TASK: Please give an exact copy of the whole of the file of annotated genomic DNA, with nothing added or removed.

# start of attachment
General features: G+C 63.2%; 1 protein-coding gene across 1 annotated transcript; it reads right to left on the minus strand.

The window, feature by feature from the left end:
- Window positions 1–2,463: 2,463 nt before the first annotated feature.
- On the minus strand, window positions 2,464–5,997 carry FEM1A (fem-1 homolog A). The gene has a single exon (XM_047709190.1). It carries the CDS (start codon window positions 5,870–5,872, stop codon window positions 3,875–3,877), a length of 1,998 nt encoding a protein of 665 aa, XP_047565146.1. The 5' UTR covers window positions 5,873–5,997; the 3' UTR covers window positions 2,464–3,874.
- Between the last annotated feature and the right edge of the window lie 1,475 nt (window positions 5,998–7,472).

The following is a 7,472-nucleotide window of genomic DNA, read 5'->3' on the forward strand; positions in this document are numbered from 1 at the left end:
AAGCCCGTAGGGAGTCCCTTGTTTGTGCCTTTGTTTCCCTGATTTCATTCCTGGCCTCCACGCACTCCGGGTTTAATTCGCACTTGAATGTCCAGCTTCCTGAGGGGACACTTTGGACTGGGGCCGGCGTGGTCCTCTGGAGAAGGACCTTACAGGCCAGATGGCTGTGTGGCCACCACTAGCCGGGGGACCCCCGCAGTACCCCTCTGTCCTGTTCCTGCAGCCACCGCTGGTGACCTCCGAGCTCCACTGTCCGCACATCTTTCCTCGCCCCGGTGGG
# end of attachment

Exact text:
General features: G+C 63.2%; 1 protein-coding gene across 1 annotated transcript; it reads right to left on the minus strand.

The window, feature by feature from the left end:
- Window positions 1–2,463: 2,463 nt before the first annotated feature.
- On the minus strand, window positions 2,464–5,997 carry FEM1A (fem-1 homolog A). The gene has a single exon (XM_047709190.1). It carries the CDS (start codon window positions 5,870–5,872, stop codon window positions 3,875–3,877), a length of 1,998 nt encoding a protein of 665 aa, XP_047565146.1. The 5' UTR covers window positions 5,873–5,997; the 3' UTR covers window positions 2,464–3,874.
- Between the last annotated feature and the right edge of the window lie 1,475 nt (window positions 5,998–7,472).

The following is a 7,472-nucleotide window of genomic DNA, read 5'->3' on the forward strand; positions in this document are numbered from 1 at the left end:
AAGCCCGTAGGGAGTCCCTTGTTTGTGCCTTTGTTTCCCTGATTTCATTCCTGGCCTCCACGCACTCCGGGTTTAATTCGCACTTGAATGTCCAGCTTCCTGAGGGGACACTTTGGACTGGGGCCGGCGTGGTCCTCTGGAGAAGGACCTTACAGGCCAGATGGCTGTGTGGCCACCACTAGCCGGGGGACCCCCGCAGTACCCCTCTGTCCTGTTCCTGCAGCCACCGCTGGTGACCTCCGAGCTCCACTGTCCGCACATCTTTCCTCGCCCCGGTGGG